And now, the latest in our series: "Things you do not tell the judge."

November 10, 2007 07:29 AM

"You are not a pop star with a number one album, so you don't know."

--Britney Spears' lawyer, Anne Kiley, explaining to the Court why Britney missed 8 of 14 phone calls demanding she report for court-ordered drug testing.

HT: Althouse

God, I promised I'd blog something today

November 7, 2007 06:59 PM

And now it's late, I'm still at work (love the new job but it is a LOT more work).  If I get out of here any time soon, maybe I'll be able to get home, relax (i.e. have an adult beverage) and get something tantalizingly witty up.

In the meantime, I am waiting for a colleague to finish red-lining an Answer to a very, very lengthy Complaint we are responding to.  Waiting.  Waiting.  Waiting.

Hey, how about some local politics?  Every single city council candidate that I voted for lost, except Chris Monzel.  It continues to amaze me that some people think conservative Republicans run this town when there is only one of nine on City Council.  Oh well.  We're leaving for the suburbs soon anyway.  I hear out there the streets are paved with gold, they don't have any taxes, and the schools are all fantastic.  We shall see.

Maybe I'll do one of those walk by the door to his office things.  Hold on a sec.

Nope, he's still typing away.  Did I mention he wanted to get started on his review, so he instisted on working on a draft of mine that I was still working on?  So now someone is going to have to reconcile the edits, and I'm betting it will be me.  The secretaries are long gone.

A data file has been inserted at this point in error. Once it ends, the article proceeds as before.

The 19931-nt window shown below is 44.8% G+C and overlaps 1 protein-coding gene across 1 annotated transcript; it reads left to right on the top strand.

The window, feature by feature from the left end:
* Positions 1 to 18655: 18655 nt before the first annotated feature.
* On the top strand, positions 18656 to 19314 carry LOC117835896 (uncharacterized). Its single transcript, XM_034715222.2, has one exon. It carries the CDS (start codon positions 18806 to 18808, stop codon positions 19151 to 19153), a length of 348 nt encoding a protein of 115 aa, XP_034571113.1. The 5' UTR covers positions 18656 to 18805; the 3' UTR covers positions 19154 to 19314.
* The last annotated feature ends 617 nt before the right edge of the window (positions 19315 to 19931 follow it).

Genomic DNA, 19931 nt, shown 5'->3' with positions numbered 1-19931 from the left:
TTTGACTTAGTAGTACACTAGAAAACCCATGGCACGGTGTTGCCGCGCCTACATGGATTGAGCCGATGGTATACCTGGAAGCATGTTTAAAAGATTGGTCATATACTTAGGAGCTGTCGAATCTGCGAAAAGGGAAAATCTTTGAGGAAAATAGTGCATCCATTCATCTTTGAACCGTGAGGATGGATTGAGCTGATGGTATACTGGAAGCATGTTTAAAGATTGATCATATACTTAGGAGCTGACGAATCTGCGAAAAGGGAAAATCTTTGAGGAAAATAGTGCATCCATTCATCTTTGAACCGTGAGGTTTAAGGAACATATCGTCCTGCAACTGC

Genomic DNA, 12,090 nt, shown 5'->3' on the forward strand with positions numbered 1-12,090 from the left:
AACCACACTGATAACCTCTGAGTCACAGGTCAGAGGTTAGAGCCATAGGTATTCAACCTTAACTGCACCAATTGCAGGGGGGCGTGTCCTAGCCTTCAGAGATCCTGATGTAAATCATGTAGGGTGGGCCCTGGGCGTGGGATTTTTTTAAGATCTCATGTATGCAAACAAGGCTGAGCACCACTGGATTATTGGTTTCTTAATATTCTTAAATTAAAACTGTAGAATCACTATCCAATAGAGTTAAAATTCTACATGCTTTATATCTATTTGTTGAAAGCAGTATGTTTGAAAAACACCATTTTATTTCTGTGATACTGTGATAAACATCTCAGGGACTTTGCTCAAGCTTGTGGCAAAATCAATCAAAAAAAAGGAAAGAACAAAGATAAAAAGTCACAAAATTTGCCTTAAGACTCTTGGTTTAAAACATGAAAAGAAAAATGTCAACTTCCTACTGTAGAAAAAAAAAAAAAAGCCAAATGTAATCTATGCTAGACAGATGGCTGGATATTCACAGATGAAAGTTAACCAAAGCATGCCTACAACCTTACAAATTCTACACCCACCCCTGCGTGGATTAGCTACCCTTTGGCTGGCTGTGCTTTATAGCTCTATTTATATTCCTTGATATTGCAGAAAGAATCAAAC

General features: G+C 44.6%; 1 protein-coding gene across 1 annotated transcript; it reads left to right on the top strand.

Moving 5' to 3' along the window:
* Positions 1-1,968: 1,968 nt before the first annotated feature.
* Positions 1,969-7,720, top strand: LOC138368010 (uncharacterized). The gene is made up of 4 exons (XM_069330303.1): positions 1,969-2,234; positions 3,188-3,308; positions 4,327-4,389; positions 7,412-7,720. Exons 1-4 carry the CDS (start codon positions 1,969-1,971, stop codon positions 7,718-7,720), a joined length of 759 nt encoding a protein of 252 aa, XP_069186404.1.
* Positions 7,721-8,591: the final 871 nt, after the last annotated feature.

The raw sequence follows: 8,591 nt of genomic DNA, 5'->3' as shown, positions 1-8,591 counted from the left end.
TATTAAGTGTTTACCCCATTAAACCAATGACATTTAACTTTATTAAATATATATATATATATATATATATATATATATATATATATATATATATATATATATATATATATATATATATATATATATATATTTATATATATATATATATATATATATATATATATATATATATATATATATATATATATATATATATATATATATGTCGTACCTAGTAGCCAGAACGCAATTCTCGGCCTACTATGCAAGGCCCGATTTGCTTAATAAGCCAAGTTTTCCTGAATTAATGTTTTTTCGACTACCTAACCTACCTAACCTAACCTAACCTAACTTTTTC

Here's something else that will amuse the legal eagles out there... Guess what an opposing counsel said to me yesterday?  That Judge "X" is crazy, unpredicable and we should forum shop away from him.  His exact quote?  "You know the type.  Bush appointee.  Federalist Society.  Goes to Prayer Breakfasts.  All that crap.  We'll take a remand to state court if you will." 

Uh, no thanks on that offer, pal.  I'm thinking Judge X and I are going to get along just fine.

Yes, I've been out of town in "training" for the new job. No, it was not anything like this.

October 23, 2007 11:40 PM

An even worse thing to say to a judge than "well, that's your opinion."

October 20, 2007 02:52 PM

"I'm not a morning person."  Especially not good when that's your defense to child abuse charges.

HT: Althouse

Too much information, left on the printer tray

October 17, 2007 02:48 PM

It's an email from a paralegal to the receptionist, announcing that she's leaving early today to go to an urgent care center.  She has a urinary tract infection, and her regular doctor can't see her until tomorrow!

Why would you email that to a colleague, and then leave a copy of it on the printer?

Is there some confusion out there about what "original document" means?

It means the original.  As in the one with the person's actual signature.  Not a copy.  Not a fax.  Not one scanned in and emailed to me as a PDF.  The original.

Oh and if you're the one executing it, sign it in blue ink.  Never black.  Do you really want people licking their fingers and trying to smear your signature to find out if they are holding the original or a copy?  Always use blue ink on business or legal correspondence.